Ann Lane Petry’s birth date is not certain. Some biographers state October 12, 1911, while others list it as October 12, 1908. Either way, she was born in Old Saybrook, Connecticut, a predominantly white, rural community. Her family often told stories while she was growing up, and Petry began writing short stories and plays while she was still in high school.
The Street is her most famous novel, published in 1946; it made her the first black woman writer with book sales over a million copies.
As Petry is considered one of the most successful members of the “Richard Wright school” of writing, some overlook the Gothic–the dark and macabre–tones in her writing. In Keith Clark‘s book, The Radical Fiction of Ann Petry (Louisiana State University Press, 2013), Clark compares Petry’s work to Poe’s, saying she has brought the symbolism of classic Gothic into the 1940s. The tenement building becomes a haunted castle, filled with beings bent on destruction. Imagery of darkness, seclusion, entombment, and insanity pervade the work. Even the physical descriptions of characters, both black and white, are monstrous, draping Lutie’s (our main character’s) every move in fear.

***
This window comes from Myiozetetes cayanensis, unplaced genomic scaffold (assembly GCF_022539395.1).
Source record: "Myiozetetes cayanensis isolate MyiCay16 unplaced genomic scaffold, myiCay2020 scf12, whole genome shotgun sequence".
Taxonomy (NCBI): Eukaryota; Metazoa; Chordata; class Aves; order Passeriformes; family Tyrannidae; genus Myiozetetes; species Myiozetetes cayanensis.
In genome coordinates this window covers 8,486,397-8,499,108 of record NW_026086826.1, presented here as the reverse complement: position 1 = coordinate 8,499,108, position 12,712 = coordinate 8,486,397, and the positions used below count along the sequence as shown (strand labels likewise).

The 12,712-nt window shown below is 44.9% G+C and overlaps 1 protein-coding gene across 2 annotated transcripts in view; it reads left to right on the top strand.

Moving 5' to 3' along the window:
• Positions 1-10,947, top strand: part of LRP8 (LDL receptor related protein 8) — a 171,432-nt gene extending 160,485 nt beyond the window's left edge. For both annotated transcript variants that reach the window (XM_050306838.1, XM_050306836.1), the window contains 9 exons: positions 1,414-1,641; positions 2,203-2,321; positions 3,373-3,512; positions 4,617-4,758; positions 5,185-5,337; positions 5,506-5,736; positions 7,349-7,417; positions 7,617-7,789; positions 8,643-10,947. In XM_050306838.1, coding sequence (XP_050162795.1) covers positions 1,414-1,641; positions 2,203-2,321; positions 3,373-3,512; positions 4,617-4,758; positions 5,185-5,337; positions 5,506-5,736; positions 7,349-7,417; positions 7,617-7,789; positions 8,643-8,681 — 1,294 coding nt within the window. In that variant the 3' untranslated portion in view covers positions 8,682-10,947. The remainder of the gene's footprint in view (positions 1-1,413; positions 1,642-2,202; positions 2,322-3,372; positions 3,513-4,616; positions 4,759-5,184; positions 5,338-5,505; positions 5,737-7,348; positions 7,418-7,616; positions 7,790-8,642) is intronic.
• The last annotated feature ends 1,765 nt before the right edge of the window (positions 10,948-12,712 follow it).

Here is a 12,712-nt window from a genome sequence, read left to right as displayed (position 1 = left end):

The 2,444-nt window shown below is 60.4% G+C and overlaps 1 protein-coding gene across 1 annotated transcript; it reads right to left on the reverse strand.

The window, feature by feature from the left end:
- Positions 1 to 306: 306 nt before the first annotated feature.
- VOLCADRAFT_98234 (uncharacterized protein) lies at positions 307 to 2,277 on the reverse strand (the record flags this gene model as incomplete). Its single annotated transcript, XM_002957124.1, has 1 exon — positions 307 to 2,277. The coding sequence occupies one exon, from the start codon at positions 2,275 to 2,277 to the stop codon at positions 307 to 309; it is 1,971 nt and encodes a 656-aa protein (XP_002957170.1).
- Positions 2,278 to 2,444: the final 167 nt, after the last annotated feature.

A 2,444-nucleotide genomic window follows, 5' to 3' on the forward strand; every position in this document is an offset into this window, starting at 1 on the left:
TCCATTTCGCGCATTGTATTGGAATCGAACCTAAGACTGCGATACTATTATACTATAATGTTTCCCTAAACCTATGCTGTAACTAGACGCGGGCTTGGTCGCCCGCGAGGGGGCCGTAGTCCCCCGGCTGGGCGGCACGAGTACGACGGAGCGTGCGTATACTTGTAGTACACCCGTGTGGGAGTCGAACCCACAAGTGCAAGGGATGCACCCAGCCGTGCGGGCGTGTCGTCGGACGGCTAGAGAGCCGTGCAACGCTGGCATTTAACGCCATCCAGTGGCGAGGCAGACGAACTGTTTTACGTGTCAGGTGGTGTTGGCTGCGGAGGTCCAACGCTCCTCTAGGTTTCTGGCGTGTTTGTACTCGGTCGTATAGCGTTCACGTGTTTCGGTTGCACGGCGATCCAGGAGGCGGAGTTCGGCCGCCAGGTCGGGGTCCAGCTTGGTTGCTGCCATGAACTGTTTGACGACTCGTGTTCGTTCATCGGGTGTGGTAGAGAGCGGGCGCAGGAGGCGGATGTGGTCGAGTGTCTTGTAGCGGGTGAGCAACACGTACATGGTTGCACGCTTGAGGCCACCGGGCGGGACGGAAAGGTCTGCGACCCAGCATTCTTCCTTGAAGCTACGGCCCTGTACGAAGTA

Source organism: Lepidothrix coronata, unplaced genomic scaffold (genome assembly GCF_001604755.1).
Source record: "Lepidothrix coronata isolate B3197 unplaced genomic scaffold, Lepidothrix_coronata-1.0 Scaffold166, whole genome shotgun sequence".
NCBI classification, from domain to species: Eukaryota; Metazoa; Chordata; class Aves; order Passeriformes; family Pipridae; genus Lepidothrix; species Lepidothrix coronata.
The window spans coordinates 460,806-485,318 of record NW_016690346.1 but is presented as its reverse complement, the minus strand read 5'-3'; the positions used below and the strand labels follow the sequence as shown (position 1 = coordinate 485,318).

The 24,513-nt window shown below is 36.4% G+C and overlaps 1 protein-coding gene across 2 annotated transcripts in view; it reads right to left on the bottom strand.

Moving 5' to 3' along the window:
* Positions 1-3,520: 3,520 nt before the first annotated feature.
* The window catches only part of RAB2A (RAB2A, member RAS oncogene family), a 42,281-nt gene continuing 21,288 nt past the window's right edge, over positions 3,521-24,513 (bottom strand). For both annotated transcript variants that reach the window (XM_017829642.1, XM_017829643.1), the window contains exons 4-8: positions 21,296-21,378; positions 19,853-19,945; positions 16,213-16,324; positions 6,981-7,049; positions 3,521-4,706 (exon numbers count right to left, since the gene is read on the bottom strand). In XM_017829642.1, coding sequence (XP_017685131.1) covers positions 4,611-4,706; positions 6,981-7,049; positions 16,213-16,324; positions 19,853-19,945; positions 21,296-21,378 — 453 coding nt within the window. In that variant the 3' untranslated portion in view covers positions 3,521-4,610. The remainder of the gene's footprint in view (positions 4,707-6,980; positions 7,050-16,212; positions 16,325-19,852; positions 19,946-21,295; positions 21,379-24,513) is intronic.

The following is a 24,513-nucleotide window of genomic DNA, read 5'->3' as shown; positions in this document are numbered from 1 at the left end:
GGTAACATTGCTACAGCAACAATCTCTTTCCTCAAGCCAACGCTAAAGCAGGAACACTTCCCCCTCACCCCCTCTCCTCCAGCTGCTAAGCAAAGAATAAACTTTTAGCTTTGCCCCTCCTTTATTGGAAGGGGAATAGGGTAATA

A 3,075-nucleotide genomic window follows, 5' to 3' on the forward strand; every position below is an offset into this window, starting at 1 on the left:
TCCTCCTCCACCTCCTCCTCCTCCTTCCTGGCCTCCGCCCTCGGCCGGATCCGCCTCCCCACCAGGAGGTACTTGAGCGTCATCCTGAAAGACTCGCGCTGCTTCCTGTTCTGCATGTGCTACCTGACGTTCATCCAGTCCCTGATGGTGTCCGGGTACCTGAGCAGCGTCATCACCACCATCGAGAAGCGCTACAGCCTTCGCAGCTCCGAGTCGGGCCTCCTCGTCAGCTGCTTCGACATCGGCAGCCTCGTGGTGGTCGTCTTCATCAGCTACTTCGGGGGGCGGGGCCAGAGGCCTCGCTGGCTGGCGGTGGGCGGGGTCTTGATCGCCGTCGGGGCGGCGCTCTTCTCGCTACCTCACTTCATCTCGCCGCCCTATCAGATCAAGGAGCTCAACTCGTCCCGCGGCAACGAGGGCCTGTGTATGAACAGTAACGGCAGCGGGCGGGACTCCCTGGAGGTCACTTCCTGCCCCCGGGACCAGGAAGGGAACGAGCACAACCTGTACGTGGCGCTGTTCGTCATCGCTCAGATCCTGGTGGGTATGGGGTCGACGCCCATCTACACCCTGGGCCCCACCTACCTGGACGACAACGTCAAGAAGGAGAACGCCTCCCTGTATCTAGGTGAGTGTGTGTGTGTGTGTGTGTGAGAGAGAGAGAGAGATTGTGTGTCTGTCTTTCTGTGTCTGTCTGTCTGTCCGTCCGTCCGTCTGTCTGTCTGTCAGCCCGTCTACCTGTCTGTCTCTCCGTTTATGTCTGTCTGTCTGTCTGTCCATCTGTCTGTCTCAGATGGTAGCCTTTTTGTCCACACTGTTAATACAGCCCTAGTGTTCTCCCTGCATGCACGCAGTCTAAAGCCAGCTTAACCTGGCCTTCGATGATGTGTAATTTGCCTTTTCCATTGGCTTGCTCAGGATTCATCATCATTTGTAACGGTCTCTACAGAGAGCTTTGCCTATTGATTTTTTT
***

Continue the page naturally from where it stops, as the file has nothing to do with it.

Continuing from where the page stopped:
Clark goes on to note the use of dark comedy and the macabre in Petry’s short stories “The Bones of Louella Brown,” a ghost story in which a maid comes back to haunt her employers and “The Witness,” in which a teacher is forced to witness a crime committed by his students.
Over the course of her life, Petry lectured widely throughout the United States, and her contribution to literature was acknowledged by membership in the Author’s Guild and other literary societies, and honorary doctorates from several colleges and universities.
Ann Petry died April 28, 1997, near her home in Old Saybrook, after a brief illness.